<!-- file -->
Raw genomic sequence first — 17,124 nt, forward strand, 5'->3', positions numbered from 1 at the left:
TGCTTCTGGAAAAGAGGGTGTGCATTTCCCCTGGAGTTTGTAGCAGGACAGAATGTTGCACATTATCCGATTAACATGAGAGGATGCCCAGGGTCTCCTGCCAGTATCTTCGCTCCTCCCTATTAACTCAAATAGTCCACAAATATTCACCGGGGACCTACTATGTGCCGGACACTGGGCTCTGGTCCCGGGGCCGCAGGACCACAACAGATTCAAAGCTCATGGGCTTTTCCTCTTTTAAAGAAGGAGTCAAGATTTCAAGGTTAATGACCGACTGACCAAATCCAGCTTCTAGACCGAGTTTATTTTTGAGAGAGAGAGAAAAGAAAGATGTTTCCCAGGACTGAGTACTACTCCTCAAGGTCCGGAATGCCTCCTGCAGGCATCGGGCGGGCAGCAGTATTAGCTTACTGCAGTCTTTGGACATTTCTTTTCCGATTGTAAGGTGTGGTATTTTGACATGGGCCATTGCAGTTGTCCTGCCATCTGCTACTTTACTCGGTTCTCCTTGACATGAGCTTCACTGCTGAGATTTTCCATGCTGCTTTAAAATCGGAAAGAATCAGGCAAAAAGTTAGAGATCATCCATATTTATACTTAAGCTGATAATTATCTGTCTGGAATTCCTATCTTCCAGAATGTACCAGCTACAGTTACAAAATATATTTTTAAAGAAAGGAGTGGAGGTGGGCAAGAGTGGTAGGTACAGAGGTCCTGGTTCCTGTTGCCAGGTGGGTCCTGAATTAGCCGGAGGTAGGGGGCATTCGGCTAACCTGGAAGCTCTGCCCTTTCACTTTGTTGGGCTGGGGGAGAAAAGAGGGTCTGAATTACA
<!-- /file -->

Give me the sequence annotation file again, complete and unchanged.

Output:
Raw genomic sequence first — 17,124 nt, forward strand, 5'->3', positions numbered from 1 at the left:
TGCTTCTGGAAAAGAGGGTGTGCATTTCCCCTGGAGTTTGTAGCAGGACAGAATGTTGCACATTATCCGATTAACATGAGAGGATGCCCAGGGTCTCCTGCCAGTATCTTCGCTCCTCCCTATTAACTCAAATAGTCCACAAATATTCACCGGGGACCTACTATGTGCCGGACACTGGGCTCTGGTCCCGGGGCCGCAGGACCACAACAGATTCAAAGCTCATGGGCTTTTCCTCTTTTAAAGAAGGAGTCAAGATTTCAAGGTTAATGACCGACTGACCAAATCCAGCTTCTAGACCGAGTTTATTTTTGAGAGAGAGAGAAAAGAAAGATGTTTCCCAGGACTGAGTACTACTCCTCAAGGTCCGGAATGCCTCCTGCAGGCATCGGGCGGGCAGCAGTATTAGCTTACTGCAGTCTTTGGACATTTCTTTTCCGATTGTAAGGTGTGGTATTTTGACATGGGCCATTGCAGTTGTCCTGCCATCTGCTACTTTACTCGGTTCTCCTTGACATGAGCTTCACTGCTGAGATTTTCCATGCTGCTTTAAAATCGGAAAGAATCAGGCAAAAAGTTAGAGATCATCCATATTTATACTTAAGCTGATAATTATCTGTCTGGAATTCCTATCTTCCAGAATGTACCAGCTACAGTTACAAAATATATTTTTAAAGAAAGGAGTGGAGGTGGGCAAGAGTGGTAGGTACAGAGGTCCTGGTTCCTGTTGCCAGGTGGGTCCTGAATTAGCCGGAGGTAGGGGGCATTCGGCTAACCTGGAAGCTCTGCCCTTTCACTTTGTTGGGCTGGGGGAGAAAAGAGGGTCTGAATTACA